Fresh out of college last year, Lindsay Jones was eager to impress her new employer, an apparel retailer in the Northeast. After completing a day of orientation, she showed up right on time for her second day at work. There was just one problem. She had completely forgotten where her desk was. The receptionist had to draw her a map.
It's a typical newbie blunder. But Ms. Jones, now 23, couldn't commiserate with other new college grads. She was the only person her age in her office team. Most of the colleagues she worked with were at least four to six years older. That might not sound like a lot, but it can seem like a lifetime when it's the difference between no experience on the job, and some. "I was the new kid," Ms. Jones recalls. "I didn't really know anything."
Making the transition from college to the working world is always difficult. But it's even harder when you're the only rookie. At offices that hire scores of college grads every year, new employees go through training together, ask stupid questions together, and lament over their lowly status. But when you're the only college hire, all the normal insecurities about starting an adult life feel like they're uniquely yours -- because you can't see anyone else going through the same thing.
What's worse, if there's a big generation gap in the office, senior workers sometimes don't know what to make of a fresh college grad. The young person doesn't know the industry lingo and seems more like a kid than a co-worker. So the young grad not only feels like an alien, but sometimes gets treated like one, too.
"Every new employee feels like an idiot" at some point, says Brad Karsh, president of JobBound, a Chicago-based career-counseling service. "But if you're sitting there by yourself and everyone else is 30 years old and they've got the lay of the land, you're going to really start to doubt yourself."
If you're lucky, you'll have a compassionate boss who will offer reassurance and be patient with basic questions. But your boss can't be your therapist when you're drowning in self-doubt. And even the most patient boss doesn't have time to answer all your tiny questions all the time.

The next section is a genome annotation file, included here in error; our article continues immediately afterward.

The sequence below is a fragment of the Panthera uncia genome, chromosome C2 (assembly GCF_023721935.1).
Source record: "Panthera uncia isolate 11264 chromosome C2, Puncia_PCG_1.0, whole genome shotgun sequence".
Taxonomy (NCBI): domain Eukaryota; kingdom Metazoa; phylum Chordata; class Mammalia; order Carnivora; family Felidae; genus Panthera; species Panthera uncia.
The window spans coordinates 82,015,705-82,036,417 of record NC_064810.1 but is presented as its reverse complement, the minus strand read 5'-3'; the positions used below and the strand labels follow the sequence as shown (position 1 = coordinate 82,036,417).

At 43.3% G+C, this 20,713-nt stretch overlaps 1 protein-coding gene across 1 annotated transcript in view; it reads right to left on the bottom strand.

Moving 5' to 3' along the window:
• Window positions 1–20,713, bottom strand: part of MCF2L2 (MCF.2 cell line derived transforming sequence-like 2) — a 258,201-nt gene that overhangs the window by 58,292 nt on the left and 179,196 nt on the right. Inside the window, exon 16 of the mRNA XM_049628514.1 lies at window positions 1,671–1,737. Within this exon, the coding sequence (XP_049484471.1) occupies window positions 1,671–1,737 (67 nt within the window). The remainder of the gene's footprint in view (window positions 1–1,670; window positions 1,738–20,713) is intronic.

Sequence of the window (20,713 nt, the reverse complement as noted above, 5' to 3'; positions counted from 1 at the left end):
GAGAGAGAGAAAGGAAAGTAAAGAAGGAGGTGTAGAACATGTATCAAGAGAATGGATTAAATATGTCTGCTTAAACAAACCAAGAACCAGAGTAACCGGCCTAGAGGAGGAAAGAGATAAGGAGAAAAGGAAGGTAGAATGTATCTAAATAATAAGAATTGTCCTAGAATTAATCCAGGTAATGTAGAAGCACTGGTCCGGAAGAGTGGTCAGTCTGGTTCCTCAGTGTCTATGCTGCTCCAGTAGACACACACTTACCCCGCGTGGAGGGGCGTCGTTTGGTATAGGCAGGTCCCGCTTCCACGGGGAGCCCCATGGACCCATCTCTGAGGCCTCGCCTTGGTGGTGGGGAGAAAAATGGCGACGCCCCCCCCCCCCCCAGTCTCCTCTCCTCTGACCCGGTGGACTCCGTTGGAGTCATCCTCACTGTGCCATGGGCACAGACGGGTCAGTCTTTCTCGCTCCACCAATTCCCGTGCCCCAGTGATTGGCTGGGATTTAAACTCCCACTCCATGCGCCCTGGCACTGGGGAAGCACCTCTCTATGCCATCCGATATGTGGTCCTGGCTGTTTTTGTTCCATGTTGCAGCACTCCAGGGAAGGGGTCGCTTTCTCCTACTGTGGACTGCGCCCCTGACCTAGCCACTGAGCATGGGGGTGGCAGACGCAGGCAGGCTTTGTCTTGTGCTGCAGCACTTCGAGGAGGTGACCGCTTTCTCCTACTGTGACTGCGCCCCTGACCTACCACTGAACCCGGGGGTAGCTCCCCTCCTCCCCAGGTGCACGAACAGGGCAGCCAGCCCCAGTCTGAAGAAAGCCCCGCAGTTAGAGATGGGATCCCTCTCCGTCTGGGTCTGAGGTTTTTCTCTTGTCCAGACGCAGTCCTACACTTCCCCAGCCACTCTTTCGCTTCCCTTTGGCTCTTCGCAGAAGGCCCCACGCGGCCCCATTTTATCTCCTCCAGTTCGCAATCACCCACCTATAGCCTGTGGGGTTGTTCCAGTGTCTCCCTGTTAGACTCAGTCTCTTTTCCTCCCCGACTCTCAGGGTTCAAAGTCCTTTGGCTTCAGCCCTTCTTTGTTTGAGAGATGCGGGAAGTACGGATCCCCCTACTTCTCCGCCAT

So young workers who have succeeded in this environment have learned to be their own mental cheerleader, figured out who can help them and suppressed their embarrassment about being so ignorant. "If you feel like you're isolated and you feel like you're the only one, you have to do something to overcome it," Ms. Jones says. "If you go in thinking, 'Oh my gosh, I'm the youngest person here, I don't know what I'm doing,' -- if you go in feeling overwhelmed -- you're not going to get anything accomplished."
Ms. Jones found a mentor. Not a formal one, just someone who was a little bit older and wouldn't be irritated by frequent, basic questions. Ms. Jones found her by chatting with colleagues about personal interests. She hit it off with one woman who was about seven years older and had a lot in common with her. Both were athletic. Ms. Jones was a competitive swimmer at Babson College; the older colleague enjoyed swimming, running and marathons. They were both avid travelers, too. The woman had the same job as Ms. Jones, but had worked at the company longer.
Ms. Jones peppered her with questions: What to wear? What kind of insurance plan was best? Who was in a good mood that day, and who wasn't? The woman also taught Ms. Jones how to anticipate project deadlines. Experienced workers had learned that certain reports would likely be due at the same time every year. But the boss might not assign those projects very far in advance. So when Ms. Jones got a head's up from her mentor to start working on a project that would likely be assigned in a week, she helped Ms. Jones better manage her workload.
Ms. Jones also vented to friends her age outside work. That enabled her to realize she wasn't the only one experiencing new-worker anxiety. "We'd all be like, 'Oh, we had such a terrible day,' " she recalls. "That was always a good stress reliever."
Kevin Passolt, a 22-year-old who is the youngest person on his account team at an ad agency in California, had to gain the confidence to contribute ideas. At first, he worried about whether to speak up in meetings. When he started hearing other people say things he had considered saying, he realized his ideas weren't crazy.
He also devised a strategy for getting his basic questions answered. Rather than go to his boss with everything, he started from the bottom up, asking more junior colleagues first. If they didn't know, he'd work his way up the ladder until he found someone who knew the answer. He also had to put aside any embarrassment about his ignorance. "It was just no shame -- I was constantly asking questions," he says. "I knew there was just no way that I could have known, so I just asked."
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